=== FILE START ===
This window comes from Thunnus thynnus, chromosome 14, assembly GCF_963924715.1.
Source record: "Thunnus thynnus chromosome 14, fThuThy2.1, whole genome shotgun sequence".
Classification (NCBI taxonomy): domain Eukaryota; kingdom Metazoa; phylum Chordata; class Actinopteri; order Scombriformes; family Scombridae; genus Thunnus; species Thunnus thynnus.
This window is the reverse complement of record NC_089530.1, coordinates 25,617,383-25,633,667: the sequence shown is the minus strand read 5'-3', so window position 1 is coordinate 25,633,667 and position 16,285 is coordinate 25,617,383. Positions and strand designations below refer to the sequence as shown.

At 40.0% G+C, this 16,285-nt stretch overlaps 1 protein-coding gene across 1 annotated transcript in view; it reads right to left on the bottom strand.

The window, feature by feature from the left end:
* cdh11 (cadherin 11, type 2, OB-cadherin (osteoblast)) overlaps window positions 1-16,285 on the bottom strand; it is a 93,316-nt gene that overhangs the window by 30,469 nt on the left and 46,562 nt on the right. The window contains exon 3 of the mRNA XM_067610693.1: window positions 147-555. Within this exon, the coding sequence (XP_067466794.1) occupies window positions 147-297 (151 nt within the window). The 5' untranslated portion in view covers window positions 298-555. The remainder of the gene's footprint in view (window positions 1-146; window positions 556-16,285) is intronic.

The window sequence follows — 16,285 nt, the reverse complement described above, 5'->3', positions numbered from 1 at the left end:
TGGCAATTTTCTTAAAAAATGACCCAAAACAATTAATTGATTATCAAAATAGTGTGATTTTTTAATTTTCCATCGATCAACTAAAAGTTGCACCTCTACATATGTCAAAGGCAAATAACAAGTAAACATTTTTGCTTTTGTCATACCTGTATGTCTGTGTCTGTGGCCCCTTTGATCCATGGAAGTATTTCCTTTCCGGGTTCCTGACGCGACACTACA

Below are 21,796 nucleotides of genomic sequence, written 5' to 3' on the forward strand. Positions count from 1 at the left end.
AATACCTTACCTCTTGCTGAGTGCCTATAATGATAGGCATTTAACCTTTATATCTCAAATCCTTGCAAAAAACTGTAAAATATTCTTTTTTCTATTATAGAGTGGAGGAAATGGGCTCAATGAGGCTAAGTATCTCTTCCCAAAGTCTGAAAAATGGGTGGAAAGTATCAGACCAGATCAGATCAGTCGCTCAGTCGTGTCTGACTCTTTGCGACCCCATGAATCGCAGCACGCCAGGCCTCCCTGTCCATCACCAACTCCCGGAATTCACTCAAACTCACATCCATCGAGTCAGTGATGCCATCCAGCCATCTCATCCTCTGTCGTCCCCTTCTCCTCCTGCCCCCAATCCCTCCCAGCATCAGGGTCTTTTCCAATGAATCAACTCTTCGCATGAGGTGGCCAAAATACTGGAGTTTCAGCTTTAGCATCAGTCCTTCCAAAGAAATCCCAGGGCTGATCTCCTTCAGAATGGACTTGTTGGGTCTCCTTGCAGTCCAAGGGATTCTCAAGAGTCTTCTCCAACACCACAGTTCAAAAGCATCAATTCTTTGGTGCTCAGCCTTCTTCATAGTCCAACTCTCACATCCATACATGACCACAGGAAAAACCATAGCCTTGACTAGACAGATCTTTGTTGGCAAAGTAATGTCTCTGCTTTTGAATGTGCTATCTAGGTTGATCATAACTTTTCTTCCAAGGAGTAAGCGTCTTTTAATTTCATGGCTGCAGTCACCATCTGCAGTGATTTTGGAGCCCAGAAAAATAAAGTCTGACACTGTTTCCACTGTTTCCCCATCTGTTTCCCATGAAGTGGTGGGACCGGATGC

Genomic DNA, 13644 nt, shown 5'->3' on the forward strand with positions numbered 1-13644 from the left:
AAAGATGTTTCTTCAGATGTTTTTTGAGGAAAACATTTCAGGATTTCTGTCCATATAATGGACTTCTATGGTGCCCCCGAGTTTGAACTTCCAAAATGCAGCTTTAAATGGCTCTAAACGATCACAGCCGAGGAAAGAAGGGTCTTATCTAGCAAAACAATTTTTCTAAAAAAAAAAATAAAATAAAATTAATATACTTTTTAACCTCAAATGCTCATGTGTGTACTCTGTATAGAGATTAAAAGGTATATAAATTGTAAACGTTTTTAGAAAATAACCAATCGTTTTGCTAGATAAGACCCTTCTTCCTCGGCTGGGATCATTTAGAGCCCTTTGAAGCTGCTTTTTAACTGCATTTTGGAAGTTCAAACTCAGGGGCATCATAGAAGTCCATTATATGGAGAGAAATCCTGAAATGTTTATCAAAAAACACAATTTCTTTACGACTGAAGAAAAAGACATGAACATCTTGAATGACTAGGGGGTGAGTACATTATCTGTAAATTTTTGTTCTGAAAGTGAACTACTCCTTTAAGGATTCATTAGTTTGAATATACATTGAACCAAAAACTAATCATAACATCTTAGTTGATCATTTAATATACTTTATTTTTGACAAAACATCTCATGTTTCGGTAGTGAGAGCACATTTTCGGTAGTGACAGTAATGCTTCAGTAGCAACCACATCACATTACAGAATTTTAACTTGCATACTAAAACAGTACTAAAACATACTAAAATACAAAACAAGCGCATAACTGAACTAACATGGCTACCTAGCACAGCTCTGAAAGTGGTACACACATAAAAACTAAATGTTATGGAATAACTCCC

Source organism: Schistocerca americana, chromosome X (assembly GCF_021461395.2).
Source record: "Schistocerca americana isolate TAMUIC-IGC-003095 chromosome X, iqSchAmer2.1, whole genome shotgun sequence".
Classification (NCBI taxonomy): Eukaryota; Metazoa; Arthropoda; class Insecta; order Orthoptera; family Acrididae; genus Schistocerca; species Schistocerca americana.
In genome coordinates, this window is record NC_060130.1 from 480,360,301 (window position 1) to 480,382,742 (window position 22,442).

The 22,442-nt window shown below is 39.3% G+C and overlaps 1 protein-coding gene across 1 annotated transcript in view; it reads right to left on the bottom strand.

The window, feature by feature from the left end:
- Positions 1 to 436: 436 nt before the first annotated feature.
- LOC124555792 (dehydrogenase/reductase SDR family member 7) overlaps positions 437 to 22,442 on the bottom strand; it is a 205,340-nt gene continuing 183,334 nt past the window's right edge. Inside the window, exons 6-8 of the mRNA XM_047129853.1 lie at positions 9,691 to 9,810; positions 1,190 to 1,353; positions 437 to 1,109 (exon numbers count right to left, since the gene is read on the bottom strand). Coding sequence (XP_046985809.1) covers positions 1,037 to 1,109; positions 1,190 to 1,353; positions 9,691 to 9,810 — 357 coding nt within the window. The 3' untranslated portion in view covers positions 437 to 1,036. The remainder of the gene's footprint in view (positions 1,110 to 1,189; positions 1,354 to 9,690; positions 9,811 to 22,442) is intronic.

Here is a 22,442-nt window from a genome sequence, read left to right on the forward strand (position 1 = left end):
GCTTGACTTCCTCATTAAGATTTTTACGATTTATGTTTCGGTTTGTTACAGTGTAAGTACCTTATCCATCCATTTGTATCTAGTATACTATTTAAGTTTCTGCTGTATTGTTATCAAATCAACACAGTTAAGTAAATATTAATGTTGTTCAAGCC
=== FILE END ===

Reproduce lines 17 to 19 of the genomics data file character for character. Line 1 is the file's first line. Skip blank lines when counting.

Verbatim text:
In genome coordinates, this window is record NC_060130.1 from 480,360,301 (window position 1) to 480,382,742 (window position 22,442).

The 22,442-nt window shown below is 39.3% G+C and overlaps 1 protein-coding gene across 1 annotated transcript in view; it reads right to left on the bottom strand.

The window, feature by feature from the left end: